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Friday, March 28, 2008

Helvetica: the movie


Martha was not sure about it. She wondered why I would get a Netflkix documentary movie on a font-type: helvetica. But since we had it, I said I'd watch it and she could join me as far into the movie as she was interested. For an hour and a half we sat transfixed and completely engaged as we entered the world of graphic design, specifically the fonts chosen to illustrate words.
All around my office are fonts: the titles of books aligned side-ways in bookshelves. Most of the titles are in helvetica. I'm not a font-guy or fussy about type. But listening to graphic designers both pro and con-helvetica (yes, there are heated arguments about helvetica not unlike mac/pc arguments).
The question that settled in my brain after the movie is this: is it the package or the content of the package that matter more? Is the design of the words more important than the choice of the words? Is it style or substance? Where is the line in between?
Much of the discussion within the emerging church community and established church community is more about font-choice than substance. Does a church "look" emergent enough? Does a church have a name (se post from yesterday) that is hip-enough for post-moderns? Do old-font churches distract from the message because the way they are packaged (architecture, nomenclature, music, clergy) looks like it came from the middle ages?
It's a movie worth seeing.

7 Comments:

At 2:53 PM , Blogger Erika Haub said...

I have a friend who LOVES this movie. He does design work so it makes sense that he would connect with the film. I remember my good friend, then his fiance, telling me about actually going to the film's premiere with him.

I would really like to see it--too bad our Inelliflix (ghetto version of Netflix) ran out...

 
At 8:52 PM , Blogger Rick said...

Don't have an opinion on the font; haven't seen the movie but I am intrigued by your description. But re the whole topic of design I remember hearing a person in the design field make the observation that the whole 2000 election fiasco in Florida was at its core a design issue, i.e., the person who designed the "butterfly ballot".

 
At 10:29 PM , Blogger Dan said...

"Do old-font churches distract from the message because the way they are packaged (architecture, nomenclature, music, clergy) looks like it came from the middle ages? "

But isn't the "middle ages" look kind of what some of emergent is about- i.e. 'ancient-future' worship, the use of more traditional liturgies, the reappearance of robes, candles, incense, etc.?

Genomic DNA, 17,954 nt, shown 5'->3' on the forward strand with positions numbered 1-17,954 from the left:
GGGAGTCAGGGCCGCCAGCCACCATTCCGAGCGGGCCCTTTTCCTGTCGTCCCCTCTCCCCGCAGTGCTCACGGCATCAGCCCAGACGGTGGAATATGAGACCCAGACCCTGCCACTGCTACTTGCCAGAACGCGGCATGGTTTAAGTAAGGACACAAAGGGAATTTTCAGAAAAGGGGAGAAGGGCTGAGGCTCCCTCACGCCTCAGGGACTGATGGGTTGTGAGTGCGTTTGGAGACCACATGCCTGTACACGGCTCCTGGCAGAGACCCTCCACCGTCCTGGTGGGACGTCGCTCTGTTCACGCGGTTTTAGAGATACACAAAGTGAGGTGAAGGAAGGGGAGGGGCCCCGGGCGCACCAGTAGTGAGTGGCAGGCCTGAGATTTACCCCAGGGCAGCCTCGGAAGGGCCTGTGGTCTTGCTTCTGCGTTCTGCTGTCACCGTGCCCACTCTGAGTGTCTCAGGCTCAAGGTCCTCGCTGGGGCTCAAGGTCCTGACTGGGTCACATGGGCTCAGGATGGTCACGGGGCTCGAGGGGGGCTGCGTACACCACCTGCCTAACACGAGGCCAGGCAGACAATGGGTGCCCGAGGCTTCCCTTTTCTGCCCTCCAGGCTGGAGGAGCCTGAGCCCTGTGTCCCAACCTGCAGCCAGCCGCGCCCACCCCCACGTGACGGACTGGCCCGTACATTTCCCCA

Or by "middle ages" did you mean those evangelical churches filled with the middle aged parents of the emergent congregations?

 
At 8:11 AM , Blogger donnjohnson said...

It seems that this conversation about style vs content links back to Aristotelian vs Platonic: the ideal vs the real. What do you think?

 
At 7:44 PM , Blogger The Gnat's Trumpet said...

This is an interesting debate. I often think I have concluded that content is all that really matters only to find that form is important as well. I think great art is separated from the pedestrian because it possesses both.

 
At 3:18 PM , Blogger Dan said...

I don't know if the discussion of style in this content here is the same as the Aristotelian vs Platonic: the ideal vs the real debate.

At least those philosopical grapplings with the expereince of this world were attempts to understand and answere the big questions of life in this world.

It seems to me the issue you are raising is more about the emptying out of any substance in our image driven culture where as Os Guionness observes "style has become an end in itself."

"The term 'style' has traditionally identified the leading characteristic or ruling taste of a period or school....The style, therefore, is a s enduring as the period itself... NO longer expressive of substance or inner character, style is all that matters now. No longer enduring, it is transient, changeable, and fashion-oriented...And style is the art of skillfully presenting illusions as we walk down the corridor of images that make up modern society." (Os Guinness, "Fit Bodies Fat Minds")

 
At 4:03 AM , Anonymous Bob Brague said...

How ironic that this discussion of Helvetica (and its implications for churches) is displayed in Arial.

 

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